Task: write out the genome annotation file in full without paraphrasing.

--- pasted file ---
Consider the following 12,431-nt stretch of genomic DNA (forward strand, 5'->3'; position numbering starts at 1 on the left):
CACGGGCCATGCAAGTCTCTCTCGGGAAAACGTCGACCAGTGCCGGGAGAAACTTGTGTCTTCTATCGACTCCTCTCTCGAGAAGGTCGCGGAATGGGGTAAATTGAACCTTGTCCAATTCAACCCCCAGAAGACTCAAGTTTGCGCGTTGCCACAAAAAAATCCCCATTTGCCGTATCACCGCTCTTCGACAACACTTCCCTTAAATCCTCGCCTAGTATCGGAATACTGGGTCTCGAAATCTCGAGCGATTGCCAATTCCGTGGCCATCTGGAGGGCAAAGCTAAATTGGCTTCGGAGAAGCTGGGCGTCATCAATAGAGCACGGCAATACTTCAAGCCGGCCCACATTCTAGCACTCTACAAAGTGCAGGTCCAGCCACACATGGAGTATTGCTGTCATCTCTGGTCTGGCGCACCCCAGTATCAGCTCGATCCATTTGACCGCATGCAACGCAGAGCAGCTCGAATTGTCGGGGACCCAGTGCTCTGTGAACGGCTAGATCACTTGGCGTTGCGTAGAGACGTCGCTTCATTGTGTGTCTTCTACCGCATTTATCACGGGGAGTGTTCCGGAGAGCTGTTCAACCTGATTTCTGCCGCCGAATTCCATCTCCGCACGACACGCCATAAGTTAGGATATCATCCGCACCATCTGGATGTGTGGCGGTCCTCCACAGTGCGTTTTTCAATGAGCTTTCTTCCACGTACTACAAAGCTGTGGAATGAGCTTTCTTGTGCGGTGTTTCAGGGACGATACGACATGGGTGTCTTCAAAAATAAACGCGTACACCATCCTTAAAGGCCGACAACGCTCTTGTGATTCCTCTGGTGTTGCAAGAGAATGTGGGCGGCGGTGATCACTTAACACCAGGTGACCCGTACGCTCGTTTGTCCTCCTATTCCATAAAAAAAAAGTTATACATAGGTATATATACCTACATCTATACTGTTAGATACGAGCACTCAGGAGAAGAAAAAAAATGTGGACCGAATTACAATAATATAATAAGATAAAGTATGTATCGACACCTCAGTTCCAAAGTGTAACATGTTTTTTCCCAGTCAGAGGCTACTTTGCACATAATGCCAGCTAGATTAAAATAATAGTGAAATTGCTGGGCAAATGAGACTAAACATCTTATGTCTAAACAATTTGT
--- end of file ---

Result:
Consider the following 12,431-nt stretch of genomic DNA (forward strand, 5'->3'; position numbering starts at 1 on the left):
CACGGGCCATGCAAGTCTCTCTCGGGAAAACGTCGACCAGTGCCGGGAGAAACTTGTGTCTTCTATCGACTCCTCTCTCGAGAAGGTCGCGGAATGGGGTAAATTGAACCTTGTCCAATTCAACCCCCAGAAGACTCAAGTTTGCGCGTTGCCACAAAAAAATCCCCATTTGCCGTATCACCGCTCTTCGACAACACTTCCCTTAAATCCTCGCCTAGTATCGGAATACTGGGTCTCGAAATCTCGAGCGATTGCCAATTCCGTGGCCATCTGGAGGGCAAAGCTAAATTGGCTTCGGAGAAGCTGGGCGTCATCAATAGAGCACGGCAATACTTCAAGCCGGCCCACATTCTAGCACTCTACAAAGTGCAGGTCCAGCCACACATGGAGTATTGCTGTCATCTCTGGTCTGGCGCACCCCAGTATCAGCTCGATCCATTTGACCGCATGCAACGCAGAGCAGCTCGAATTGTCGGGGACCCAGTGCTCTGTGAACGGCTAGATCACTTGGCGTTGCGTAGAGACGTCGCTTCATTGTGTGTCTTCTACCGCATTTATCACGGGGAGTGTTCCGGAGAGCTGTTCAACCTGATTTCTGCCGCCGAATTCCATCTCCGCACGACACGCCATAAGTTAGGATATCATCCGCACCATCTGGATGTGTGGCGGTCCTCCACAGTGCGTTTTTCAATGAGCTTTCTTCCACGTACTACAAAGCTGTGGAATGAGCTTTCTTGTGCGGTGTTTCAGGGACGATACGACATGGGTGTCTTCAAAAATAAACGCGTACACCATCCTTAAAGGCCGACAACGCTCTTGTGATTCCTCTGGTGTTGCAAGAGAATGTGGGCGGCGGTGATCACTTAACACCAGGTGACCCGTACGCTCGTTTGTCCTCCTATTCCATAAAAAAAAAGTTATACATAGGTATATATACCTACATCTATACTGTTAGATACGAGCACTCAGGAGAAGAAAAAAAATGTGGACCGAATTACAATAATATAATAAGATAAAGTATGTATCGACACCTCAGTTCCAAAGTGTAACATGTTTTTTCCCAGTCAGAGGCTACTTTGCACATAATGCCAGCTAGATTAAAATAATAGTGAAATTGCTGGGCAAATGAGACTAAACATCTTATGTCTAAACAATTTGT